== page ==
The Small Wars Journal has out a new article describing a new theory of how insurgencies/guerrillas/whatever you want to call them operate. It's based on trying to synthesize some of the ideas of Mao Zedong and Clausewitz. .
The general idea is that rather than view warfare according to the three "levels" of Mao (propaganda, guerrilla fighting, and conventional warfare), the authors instead view three "poles" of fighting that guerrillas can operate within, moving closer or further from them as tactics dictate. These three poles are terrorism, guerrilla fighting, and conventional warfare. They then use the fighting in Iraq to try to support their idea of these three poles.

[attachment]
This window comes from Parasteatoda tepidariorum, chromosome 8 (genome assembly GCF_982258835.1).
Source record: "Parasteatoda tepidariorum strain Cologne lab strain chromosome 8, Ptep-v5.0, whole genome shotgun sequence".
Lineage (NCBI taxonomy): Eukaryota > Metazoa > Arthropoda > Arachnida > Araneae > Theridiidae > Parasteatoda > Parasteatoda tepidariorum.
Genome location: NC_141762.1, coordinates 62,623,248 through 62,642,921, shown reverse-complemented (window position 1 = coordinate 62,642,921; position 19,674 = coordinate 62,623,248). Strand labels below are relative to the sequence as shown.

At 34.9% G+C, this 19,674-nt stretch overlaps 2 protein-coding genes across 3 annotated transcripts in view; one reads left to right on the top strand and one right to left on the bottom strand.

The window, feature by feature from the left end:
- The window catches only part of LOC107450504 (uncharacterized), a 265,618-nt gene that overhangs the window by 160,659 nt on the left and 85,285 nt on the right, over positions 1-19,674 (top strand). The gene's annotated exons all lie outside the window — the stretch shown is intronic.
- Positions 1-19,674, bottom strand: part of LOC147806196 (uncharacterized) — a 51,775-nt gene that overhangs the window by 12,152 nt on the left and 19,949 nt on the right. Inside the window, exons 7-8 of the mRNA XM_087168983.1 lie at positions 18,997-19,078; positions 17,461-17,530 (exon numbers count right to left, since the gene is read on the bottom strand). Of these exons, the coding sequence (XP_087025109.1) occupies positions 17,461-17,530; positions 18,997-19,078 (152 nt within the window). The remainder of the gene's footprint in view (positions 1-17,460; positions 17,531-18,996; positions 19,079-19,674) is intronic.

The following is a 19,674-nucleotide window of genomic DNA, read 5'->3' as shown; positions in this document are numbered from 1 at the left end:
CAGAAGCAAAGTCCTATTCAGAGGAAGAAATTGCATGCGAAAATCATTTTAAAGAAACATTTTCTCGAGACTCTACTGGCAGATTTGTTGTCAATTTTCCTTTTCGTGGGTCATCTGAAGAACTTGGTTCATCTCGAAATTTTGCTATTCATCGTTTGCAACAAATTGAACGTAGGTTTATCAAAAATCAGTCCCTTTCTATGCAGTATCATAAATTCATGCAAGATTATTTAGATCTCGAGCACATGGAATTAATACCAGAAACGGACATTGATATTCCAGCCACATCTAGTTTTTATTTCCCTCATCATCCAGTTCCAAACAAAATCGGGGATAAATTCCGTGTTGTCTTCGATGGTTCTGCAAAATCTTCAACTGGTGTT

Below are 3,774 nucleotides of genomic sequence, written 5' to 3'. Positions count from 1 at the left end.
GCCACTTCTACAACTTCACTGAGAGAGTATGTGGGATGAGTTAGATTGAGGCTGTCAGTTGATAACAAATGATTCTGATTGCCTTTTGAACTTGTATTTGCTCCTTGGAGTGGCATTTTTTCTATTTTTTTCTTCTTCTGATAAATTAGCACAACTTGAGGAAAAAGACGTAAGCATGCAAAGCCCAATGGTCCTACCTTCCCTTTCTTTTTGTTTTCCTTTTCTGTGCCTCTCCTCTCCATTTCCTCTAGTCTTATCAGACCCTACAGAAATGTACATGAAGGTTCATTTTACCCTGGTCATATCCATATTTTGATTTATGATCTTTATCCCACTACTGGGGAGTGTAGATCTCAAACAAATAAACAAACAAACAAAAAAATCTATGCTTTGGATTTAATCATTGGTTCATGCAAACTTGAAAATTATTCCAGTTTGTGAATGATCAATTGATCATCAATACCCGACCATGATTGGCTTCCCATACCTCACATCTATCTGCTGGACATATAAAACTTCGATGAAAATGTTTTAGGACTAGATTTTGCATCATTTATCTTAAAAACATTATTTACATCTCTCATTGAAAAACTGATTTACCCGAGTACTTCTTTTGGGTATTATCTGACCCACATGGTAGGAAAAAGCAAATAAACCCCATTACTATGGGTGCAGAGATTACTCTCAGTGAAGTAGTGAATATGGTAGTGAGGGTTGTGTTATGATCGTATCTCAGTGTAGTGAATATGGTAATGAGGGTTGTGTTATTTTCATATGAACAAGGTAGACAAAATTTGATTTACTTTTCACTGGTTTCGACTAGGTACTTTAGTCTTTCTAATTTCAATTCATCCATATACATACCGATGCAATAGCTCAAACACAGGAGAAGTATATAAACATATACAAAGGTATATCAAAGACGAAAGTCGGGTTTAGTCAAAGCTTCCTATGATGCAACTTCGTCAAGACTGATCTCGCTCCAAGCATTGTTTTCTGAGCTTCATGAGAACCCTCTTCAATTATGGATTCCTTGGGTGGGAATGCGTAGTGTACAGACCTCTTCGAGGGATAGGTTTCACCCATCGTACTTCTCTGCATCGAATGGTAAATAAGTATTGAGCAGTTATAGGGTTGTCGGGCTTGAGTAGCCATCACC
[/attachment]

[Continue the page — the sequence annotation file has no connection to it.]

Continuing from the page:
From the perspective of Mao, the terror pole makes absolutely no sense, however. All classical guerrilla manuals make it clear that the support of at least a portion of the population is absolutely essential for any successful insurgency. "The relationship between a guerrilla and the people is that of a fish and the water." There is, however, no explanation of this in the article.
There is also no explanation of what causes people to switch from one location on this triangular explanation to another place. The authors just talk about how AQI moved from one to another as a tactical shift, but without much detail.
Moreover, the invocation of Clausewitz in the title is extremely misleading. He is not even mentioned until the very end of the article, in the most passing of ways.
Overall, while there are some interesting ideas in this analysis, it doesn't yet rise to the level of a new theory of utmost utility.